The latest attempt to revive Tribes looks cooked after three months

Tribes 3: Rivals got everyone excited with an excellent Steam Next Fest demo this February that suggested, maybe this time, the revival would stick. The game launched into early access on March 12, 2024, promising a “rebirth” of the beloved first-person sport-slash-shooter with a simple business model: $20 upfront price, and no microtransactions.

It hasn’t gone well. Per SteamDB, there are currently 27 players in Tribes 3: Rivals. The greatest number of simultaneous players the game has had was at launch: 890.

Now there’s a strangely titled post on the Tribes 3: Rivals Steam page that appears to be even worse news for players: “Giving Back to Tribes 3 & Starsiege: Deadzone Players.” The note is addressed to the community and is essentially a way of saying the loud part very quietly.

Developer Prophecy says it’s “offering credits to all players who made purchases in Starsiege: Deadzone or Tribes 3 in the past.” Starsiege: Deadzone is an extraction shooter that launched in July last year, made by the same developer. Prophecy says these credits will be issued towards its new game, Ultra Strikers, a cartoony 3vs3 sports shooter that doesn’t currently have a release date.

Basically any money people have spent on those games can now be used 1:1 towards buying Ultra Strikers which is… better than nothing, I guess, but a million miles away from a refund. And it’s part of what makes this announcement so weird, because essentially what Prophecy is here to say is: look, it hasn’t worked out, and we can’t keep supporting Tribes 3. Instead this is couched in terms of the studio gifting players credits for money spent on Tribes.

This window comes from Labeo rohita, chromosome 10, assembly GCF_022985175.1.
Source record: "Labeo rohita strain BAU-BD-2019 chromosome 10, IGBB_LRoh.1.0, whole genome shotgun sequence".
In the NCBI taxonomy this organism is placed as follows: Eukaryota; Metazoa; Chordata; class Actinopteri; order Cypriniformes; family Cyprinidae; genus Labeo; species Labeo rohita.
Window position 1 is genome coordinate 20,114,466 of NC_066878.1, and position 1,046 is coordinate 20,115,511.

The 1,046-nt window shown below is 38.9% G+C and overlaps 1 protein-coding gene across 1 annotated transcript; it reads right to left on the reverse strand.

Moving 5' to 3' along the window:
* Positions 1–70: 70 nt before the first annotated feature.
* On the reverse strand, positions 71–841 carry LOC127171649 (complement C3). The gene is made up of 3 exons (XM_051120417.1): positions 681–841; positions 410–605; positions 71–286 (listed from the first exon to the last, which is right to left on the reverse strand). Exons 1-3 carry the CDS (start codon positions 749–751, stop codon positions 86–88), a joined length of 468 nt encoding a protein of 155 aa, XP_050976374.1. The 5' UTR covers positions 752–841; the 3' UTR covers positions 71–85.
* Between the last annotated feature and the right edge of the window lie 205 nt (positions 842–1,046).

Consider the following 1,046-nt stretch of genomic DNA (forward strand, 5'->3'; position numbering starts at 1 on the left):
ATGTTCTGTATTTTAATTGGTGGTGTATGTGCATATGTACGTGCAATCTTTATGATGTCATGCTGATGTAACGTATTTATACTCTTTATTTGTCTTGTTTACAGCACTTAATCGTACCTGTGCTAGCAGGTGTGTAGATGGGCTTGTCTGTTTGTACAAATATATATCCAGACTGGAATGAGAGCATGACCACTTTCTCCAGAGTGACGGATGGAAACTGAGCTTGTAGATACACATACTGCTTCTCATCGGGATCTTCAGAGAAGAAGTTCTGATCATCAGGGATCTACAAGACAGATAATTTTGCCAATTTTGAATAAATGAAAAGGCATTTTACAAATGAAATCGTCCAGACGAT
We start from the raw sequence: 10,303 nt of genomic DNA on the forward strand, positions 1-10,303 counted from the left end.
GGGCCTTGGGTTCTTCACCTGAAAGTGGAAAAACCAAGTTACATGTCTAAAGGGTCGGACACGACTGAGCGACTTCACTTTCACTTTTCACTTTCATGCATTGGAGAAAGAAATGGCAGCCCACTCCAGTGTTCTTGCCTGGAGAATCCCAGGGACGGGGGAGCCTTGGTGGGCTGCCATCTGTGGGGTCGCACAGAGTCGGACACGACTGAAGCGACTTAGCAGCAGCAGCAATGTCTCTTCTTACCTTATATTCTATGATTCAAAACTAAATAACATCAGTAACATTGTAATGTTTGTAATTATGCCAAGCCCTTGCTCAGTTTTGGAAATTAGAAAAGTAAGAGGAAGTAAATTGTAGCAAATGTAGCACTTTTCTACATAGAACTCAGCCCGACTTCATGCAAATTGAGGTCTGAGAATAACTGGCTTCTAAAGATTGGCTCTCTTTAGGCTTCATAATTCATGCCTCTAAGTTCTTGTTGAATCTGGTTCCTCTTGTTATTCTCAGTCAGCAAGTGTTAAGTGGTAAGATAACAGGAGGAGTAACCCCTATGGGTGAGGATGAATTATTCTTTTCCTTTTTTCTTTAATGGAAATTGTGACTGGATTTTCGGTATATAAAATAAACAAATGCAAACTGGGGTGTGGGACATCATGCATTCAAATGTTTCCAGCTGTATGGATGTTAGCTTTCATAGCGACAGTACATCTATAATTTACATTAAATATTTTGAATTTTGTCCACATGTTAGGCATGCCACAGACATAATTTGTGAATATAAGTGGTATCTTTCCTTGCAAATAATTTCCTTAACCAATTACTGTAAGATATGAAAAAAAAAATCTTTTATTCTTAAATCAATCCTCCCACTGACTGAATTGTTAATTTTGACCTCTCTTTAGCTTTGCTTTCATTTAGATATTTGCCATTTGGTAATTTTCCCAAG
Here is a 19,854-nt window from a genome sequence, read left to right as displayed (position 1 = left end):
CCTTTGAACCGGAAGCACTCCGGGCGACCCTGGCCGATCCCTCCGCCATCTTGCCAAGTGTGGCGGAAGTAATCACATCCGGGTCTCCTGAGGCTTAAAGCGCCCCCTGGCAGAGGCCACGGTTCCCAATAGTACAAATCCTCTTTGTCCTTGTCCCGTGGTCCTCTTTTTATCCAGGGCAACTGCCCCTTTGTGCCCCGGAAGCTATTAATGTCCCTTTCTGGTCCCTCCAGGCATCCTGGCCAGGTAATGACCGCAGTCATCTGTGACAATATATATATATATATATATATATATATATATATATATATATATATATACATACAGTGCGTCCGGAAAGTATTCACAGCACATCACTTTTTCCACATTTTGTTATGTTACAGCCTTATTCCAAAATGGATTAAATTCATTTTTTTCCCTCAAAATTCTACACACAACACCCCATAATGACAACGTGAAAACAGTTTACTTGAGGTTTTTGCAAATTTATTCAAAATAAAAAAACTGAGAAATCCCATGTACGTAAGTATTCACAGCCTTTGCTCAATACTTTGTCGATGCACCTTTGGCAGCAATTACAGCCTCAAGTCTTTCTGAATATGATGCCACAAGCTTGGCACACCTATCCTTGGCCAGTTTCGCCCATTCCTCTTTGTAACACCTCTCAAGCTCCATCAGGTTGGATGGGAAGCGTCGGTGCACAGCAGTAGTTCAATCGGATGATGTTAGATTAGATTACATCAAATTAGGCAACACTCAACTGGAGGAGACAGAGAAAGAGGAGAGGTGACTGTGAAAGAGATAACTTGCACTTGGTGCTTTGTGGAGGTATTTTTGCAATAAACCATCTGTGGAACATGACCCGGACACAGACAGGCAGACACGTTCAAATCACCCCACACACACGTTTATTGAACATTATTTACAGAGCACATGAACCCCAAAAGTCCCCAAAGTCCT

Rather a mess, in other words, and Tribes 3’s Steam reviews are being hit as we speak (though they weren’t great to begin with, mainly due to the difficulty of finding other players). 

Towards the end of the announcement Prophecy almost-but-not-quite says that Tribes 3 is done. “We’re doing our best to support Tribes 3 with limited updates (along with an upcoming discount sale to bring in more players), and plan to return to Starsiege Deadzone once the company has the resources, but unfortunately neither game had enough success yet to support the studio and can’t be our main development focus right now (as much as we love them).”

Prophecy can’t bring itself to just say the obvious, though surely every player gets the message. This was not the revival we were hoping for. I have some sympathy for Prophecy, inasmuch as those player numbers are dire and it would take a Lazarus-level comeback for Tribes 3 to remain a going concern. But at the same time, if there were ever a time for clear communication about an early access game, it’s when the decision has been made to turn off life support. Farewell then, Tribes 3: Rivals. We barely knew ye. See you in a decade for Tribes 4.

PCGamer.com